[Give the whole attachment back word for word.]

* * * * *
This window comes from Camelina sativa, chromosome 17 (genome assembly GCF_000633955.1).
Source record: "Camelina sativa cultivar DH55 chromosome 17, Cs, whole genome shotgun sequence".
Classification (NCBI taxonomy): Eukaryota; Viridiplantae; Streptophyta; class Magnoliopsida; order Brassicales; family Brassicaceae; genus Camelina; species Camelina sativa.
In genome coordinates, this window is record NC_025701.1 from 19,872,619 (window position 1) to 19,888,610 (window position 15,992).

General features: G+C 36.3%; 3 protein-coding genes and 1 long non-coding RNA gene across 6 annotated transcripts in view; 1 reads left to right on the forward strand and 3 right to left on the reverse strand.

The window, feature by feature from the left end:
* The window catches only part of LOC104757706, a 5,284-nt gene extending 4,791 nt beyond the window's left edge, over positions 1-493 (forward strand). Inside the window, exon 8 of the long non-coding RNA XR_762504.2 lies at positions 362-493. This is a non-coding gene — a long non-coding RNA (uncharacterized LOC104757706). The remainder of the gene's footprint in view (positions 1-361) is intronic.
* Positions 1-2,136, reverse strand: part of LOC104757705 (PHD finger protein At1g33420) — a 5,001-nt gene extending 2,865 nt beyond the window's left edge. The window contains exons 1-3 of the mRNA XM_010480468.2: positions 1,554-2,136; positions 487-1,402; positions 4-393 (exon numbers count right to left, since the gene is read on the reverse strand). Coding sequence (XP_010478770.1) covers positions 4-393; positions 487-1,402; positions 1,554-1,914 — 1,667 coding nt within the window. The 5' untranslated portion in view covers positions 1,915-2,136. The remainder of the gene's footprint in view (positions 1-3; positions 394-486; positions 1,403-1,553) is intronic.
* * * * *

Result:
This window comes from Camelina sativa, chromosome 17 (genome assembly GCF_000633955.1).
Source record: "Camelina sativa cultivar DH55 chromosome 17, Cs, whole genome shotgun sequence".
Classification (NCBI taxonomy): Eukaryota; Viridiplantae; Streptophyta; class Magnoliopsida; order Brassicales; family Brassicaceae; genus Camelina; species Camelina sativa.
In genome coordinates, this window is record NC_025701.1 from 19,872,619 (window position 1) to 19,888,610 (window position 15,992).

General features: G+C 36.3%; 3 protein-coding genes and 1 long non-coding RNA gene across 6 annotated transcripts in view; 1 reads left to right on the forward strand and 3 right to left on the reverse strand.

The window, feature by feature from the left end:
* The window catches only part of LOC104757706, a 5,284-nt gene extending 4,791 nt beyond the window's left edge, over positions 1-493 (forward strand). Inside the window, exon 8 of the long non-coding RNA XR_762504.2 lies at positions 362-493. This is a non-coding gene — a long non-coding RNA (uncharacterized LOC104757706). The remainder of the gene's footprint in view (positions 1-361) is intronic.
* Positions 1-2,136, reverse strand: part of LOC104757705 (PHD finger protein At1g33420) — a 5,001-nt gene extending 2,865 nt beyond the window's left edge. The window contains exons 1-3 of the mRNA XM_010480468.2: positions 1,554-2,136; positions 487-1,402; positions 4-393 (exon numbers count right to left, since the gene is read on the reverse strand). Coding sequence (XP_010478770.1) covers positions 4-393; positions 487-1,402; positions 1,554-1,914 — 1,667 coding nt within the window. The 5' untranslated portion in view covers positions 1,915-2,136. The remainder of the gene's footprint in view (positions 1-3; positions 394-486; positions 1,403-1,553) is intronic.